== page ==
2011 Music Restock

2011:  A good year for my music library

“Rome,” the concept album by collaborators Daniele Luppi and Danger Mouse (one half of Gnarls Barkley) featuring Norah Jones and Jack White.  This atmospheric and moody album was inspired by scores of Spaghetti Westerns predominantly directed by Sergio Leone.  Not only was this performed on vintage equipment (an increasing rarity these days) but the orchestra was made up of musicians who originally performed Spaghetti Western scores.  The entire moody album plays like the score to a film and inspires beautiful and varied visual imagery.   And despite its sometimes melancholy sounds, there is a subdued sensuality to it.  The vocal and lyrical contributions from Jack White and Norah Jones match the forlorn score perfectly.  Atmospheric and moody.  Hello soundtrack for life.

Okay, so Cee Lo Green’s “The Lady Killer” actually came out in 2010 but I didn’t get it until 2011.  This splendidly produced album was comparable to “Rome” in that it sang the imagery of a film or story to you.  The first single “Fuck You!” was bound to be a hit by its very nature but the rest of the album lived up to the first single’s hype, and maybe surpassed it.  Finally, we get cohesion from a solo Cee Lo album with his distinctive voice and soulful track composition.  From the upbeat tracks to the ballads, the lyrics are clever and the old-school vibe is on point.  Another album that is nearly perfect.  Cee Lo, I love how weird you are.

My countdown for Adele’s next album started right after I got finished listening to the first one so, it goes without saying that I was excited.  Adele’s followup to her debut album, “19” became both a critical and commercial hit.  “21” showcases the raw power of her voice which has the uncanny ability to turn even her mediocre tracks into spun gold.  She is a tremendous live performer and in an age where live performances are either good by virtue of their flashy antics, Adele stands alone moving audiences wearing understated black with a lone microphone as her prop.  Her songwriting has gotten clearer in relating her pains compared to the poetry from “19”.  I didn’t love every single track on this album but it was well worth the wait and she is worthy of the hype.  Heartbreak always makes for good albums.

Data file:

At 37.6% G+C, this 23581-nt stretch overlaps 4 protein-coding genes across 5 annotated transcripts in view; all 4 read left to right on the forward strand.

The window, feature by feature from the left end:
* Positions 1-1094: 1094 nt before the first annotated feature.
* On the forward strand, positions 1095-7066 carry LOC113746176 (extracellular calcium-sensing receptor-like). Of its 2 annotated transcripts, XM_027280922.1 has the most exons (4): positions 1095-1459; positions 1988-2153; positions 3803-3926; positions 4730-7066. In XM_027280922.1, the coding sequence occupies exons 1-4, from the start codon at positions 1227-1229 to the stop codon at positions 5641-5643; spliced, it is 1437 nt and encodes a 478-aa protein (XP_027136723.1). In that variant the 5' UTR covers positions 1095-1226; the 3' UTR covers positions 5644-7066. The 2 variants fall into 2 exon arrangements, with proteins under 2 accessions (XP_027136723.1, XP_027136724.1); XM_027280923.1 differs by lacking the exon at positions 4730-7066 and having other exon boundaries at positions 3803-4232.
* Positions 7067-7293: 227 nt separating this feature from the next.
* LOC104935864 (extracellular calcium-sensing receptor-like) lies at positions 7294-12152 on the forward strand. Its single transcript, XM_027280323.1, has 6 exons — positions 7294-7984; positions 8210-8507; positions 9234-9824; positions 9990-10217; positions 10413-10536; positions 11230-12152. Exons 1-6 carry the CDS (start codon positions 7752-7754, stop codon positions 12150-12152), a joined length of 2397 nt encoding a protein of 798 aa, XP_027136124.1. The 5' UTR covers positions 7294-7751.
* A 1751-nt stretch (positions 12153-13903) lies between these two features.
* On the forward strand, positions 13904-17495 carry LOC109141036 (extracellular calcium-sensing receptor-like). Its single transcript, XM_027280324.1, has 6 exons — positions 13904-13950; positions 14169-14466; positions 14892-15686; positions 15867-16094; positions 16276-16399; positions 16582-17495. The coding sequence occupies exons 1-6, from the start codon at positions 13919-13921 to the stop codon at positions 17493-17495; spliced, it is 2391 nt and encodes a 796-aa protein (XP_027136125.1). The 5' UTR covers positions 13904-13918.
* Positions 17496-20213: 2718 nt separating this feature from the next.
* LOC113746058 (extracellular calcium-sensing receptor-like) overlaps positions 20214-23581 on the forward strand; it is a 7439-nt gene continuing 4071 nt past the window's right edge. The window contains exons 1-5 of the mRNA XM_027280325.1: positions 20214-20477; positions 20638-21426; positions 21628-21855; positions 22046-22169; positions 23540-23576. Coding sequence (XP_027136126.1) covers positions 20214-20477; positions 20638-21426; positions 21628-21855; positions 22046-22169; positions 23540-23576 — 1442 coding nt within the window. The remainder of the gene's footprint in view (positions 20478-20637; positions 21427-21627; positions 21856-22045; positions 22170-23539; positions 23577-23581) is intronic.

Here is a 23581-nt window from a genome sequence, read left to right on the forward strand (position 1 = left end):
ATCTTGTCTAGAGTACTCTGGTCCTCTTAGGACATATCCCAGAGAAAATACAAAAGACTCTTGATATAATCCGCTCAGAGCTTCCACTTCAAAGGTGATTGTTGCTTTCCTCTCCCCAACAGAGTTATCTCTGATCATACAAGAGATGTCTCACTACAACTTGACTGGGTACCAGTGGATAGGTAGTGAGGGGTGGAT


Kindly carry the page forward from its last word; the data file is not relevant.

Remember the days when you would literally count the hours until an album dropped and waited in line outside of Sam Goody or Virgin Records Stores or something with a tent and hot chocolate and pee in a water bottle.  For me that was this album.  So, I did the 21st century equivalent and waited until 12am precisely on July 12 and downloaded this album from Itunes.  Sorry guys, but I had been saving a giftcard for months so I could get it with no issues.  Incubus has not had a completely new album out since the 2006 release of “Light Grenades” and I was getting antsy.  The announcement of this album literally had me on edge until it finally debuted.  It wasn’t exactly what I expected but honestly, Incubus albums never really are.  Without realizing it, they single-handedly deliver albums never the same as the last and right now, they’re working on subtlety.   This album is all about nuance and lushness.  Incubus audiences are literally split over this album.  You either vehemently hate it, love it or enjoy it and appreciate it for their musical growth and the lush production.  I fall in the latter category.  Admittedly, it isn’t my “go-to” Incubus album but it is a beautiful album none the less.  Worthy of the wait?  Hell yeah.  This quintet always manages to improve from the last album both as a unit and as individual musicians.   This album allows the listener to hear individual nuance and brings even more musicality and refinement to their already impressive catalog.

I’m proud to say that after a year long drought, my Itunes library has been restocked and my ears are ecstatic! Keep it comin’ guys, keep it comin’.


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